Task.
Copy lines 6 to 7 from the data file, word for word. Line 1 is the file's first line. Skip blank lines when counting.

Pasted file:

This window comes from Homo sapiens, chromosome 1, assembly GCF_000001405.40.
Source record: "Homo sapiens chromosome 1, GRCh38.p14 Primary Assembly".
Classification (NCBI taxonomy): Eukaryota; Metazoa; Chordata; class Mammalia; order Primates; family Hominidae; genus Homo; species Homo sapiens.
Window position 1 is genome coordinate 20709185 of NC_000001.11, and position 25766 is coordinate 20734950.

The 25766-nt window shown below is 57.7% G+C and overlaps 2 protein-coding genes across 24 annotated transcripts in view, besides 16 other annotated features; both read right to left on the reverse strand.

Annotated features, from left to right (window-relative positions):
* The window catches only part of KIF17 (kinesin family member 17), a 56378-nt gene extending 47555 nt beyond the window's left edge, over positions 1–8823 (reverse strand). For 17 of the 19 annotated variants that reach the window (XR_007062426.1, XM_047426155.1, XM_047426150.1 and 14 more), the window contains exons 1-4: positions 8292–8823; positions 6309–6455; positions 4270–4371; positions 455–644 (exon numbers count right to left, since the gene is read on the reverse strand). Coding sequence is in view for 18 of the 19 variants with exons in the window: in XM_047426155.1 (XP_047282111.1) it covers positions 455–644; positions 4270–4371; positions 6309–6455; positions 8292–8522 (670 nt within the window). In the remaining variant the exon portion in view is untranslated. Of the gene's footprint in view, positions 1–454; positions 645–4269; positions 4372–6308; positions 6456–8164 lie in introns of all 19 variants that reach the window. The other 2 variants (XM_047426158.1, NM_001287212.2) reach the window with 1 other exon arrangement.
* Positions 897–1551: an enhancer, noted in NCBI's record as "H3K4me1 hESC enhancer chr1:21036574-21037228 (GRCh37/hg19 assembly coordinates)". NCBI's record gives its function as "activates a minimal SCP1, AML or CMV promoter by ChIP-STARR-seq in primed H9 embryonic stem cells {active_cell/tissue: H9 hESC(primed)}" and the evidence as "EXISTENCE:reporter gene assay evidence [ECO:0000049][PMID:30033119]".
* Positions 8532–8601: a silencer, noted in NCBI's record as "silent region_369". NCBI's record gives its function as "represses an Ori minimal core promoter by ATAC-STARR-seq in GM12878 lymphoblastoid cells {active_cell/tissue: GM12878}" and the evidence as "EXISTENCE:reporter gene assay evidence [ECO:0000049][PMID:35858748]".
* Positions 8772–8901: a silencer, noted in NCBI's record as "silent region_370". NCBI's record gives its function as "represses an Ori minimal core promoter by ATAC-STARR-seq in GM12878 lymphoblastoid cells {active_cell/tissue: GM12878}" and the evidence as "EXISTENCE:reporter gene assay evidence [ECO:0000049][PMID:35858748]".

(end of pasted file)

Annotated features, from left to right (window-relative positions):
* The window catches only part of KIF17 (kinesin family member 17), a 56378-nt gene extending 47555 nt beyond the window's left edge, over positions 1–8823 (reverse strand). For 17 of the 19 annotated variants that reach the window (XR_007062426.1, XM_047426155.1, XM_047426150.1 and 14 more), the window contains exons 1-4: positions 8292–8823; positions 6309–6455; positions 4270–4371; positions 455–644 (exon numbers count right to left, since the gene is read on the reverse strand). Coding sequence is in view for 18 of the 19 variants with exons in the window: in XM_047426155.1 (XP_047282111.1) it covers positions 455–644; positions 4270–4371; positions 6309–6455; positions 8292–8522 (670 nt within the window). In the remaining variant the exon portion in view is untranslated. Of the gene's footprint in view, positions 1–454; positions 645–4269; positions 4372–6308; positions 6456–8164 lie in introns of all 19 variants that reach the window. The other 2 variants (XM_047426158.1, NM_001287212.2) reach the window with 1 other exon arrangement.